Species group: Corvidae
Other common names: Australian Crow; Papuan Crow
Scientific name: Corvus orru
The Torresian Crow is an intelligent, aggressive, and somewhat opportunistic species native to Indonesia and Papua New Guinea, and to the north and west of Australia. It's a bold species often found in urban cities in Australia, including Brisbane. Like other crows, they learn, they recognize faces, and they may try to use tools or solve problems. If you are kind and offer food, even a wild Torresian Crow will remember you.In fact, if you are just careless and leave out food, the crow will remember and maybe tell all of its buddies, so the Australian government recommends that people don't leave pet food or garbage out where crows can find it.
Despite their intelligence, they are not common in the pet market. In Australia, you should check with your state wildlife office to see if you need a permit to hold a Torresian Crow.
A black crow with striking white eyes. If you are able to see the base of the feathers on the neck or head (perhaps during the molt), you will see that they are also white. This feature is not necessarily noticeable most of the time, though.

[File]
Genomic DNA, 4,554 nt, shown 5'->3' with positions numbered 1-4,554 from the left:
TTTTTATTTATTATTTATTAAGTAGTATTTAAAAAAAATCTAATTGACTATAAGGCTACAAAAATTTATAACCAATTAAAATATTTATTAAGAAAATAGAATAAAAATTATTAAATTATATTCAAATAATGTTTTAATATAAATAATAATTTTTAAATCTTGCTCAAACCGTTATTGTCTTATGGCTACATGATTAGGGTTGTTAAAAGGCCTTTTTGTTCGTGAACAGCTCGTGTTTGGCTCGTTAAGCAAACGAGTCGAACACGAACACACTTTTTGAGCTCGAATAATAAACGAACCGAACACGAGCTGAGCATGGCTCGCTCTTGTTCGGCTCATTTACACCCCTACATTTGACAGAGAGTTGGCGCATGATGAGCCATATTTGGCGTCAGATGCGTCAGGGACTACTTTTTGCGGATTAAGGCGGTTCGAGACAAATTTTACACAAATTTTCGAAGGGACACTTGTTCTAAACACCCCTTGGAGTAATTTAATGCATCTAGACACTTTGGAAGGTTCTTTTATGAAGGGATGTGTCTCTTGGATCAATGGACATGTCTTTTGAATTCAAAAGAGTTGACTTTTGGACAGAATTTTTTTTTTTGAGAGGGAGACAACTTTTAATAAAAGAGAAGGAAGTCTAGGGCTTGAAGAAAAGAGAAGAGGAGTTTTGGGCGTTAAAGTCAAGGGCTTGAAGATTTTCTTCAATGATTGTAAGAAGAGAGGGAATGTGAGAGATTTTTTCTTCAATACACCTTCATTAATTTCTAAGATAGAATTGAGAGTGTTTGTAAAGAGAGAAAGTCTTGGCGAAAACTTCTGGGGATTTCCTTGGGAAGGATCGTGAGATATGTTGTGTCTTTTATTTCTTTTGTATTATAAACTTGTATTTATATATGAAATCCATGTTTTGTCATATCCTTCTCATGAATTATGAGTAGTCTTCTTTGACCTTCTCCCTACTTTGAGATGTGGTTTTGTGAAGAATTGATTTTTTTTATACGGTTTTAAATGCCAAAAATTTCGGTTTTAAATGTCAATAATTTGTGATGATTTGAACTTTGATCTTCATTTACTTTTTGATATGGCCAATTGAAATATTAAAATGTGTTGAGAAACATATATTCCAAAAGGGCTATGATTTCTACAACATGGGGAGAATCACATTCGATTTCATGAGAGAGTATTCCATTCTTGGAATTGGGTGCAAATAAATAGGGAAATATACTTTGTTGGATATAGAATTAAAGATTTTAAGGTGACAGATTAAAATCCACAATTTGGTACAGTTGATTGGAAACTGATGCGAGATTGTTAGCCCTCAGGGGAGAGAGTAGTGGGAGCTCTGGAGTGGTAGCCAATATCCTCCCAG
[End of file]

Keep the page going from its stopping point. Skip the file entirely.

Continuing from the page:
550 grams (19.4 oz.)
50 centimeters (20 in.)
8 - 10 years
Behavior / temperament:
Although not as well-studied as some other Corvus species, there's no doubt of the intelligence of the Torresian Crow. When the poisonous Cane Toad was introduced to Australia, this bird quickly figured out how to flip this big juicy-looking toad on its back so that the bird could feed by going through the soft belly-- thus avoiding the poison.
Like other soft-billed birds that exercise by flying as well as by hopping, the Torresian Crow demands an aviary, not a cage. If you have a rehab bird that can't be released, you may be able to get away with supplying a smaller sleep cage, but you will then need to provide plenty of attention, toys, and time at liberty so that this intelligent bird doesn't become depressed and bored.
Torresian Crows are omnivores who can't survive and thrive on grain alone, despite reports that they do eat more grain than the average crow species. In the wild, they are opportunistic and pick up carrion, so you will need to provide some source of protein such as live grubs and eggs. A captive diet could include a low iron softbill crumble supplemented with mealworms, crickets, and other insects as well as treats like cooked chicken, chopped grapes, tiny pinky mice, and more.
Written by Elaine Radford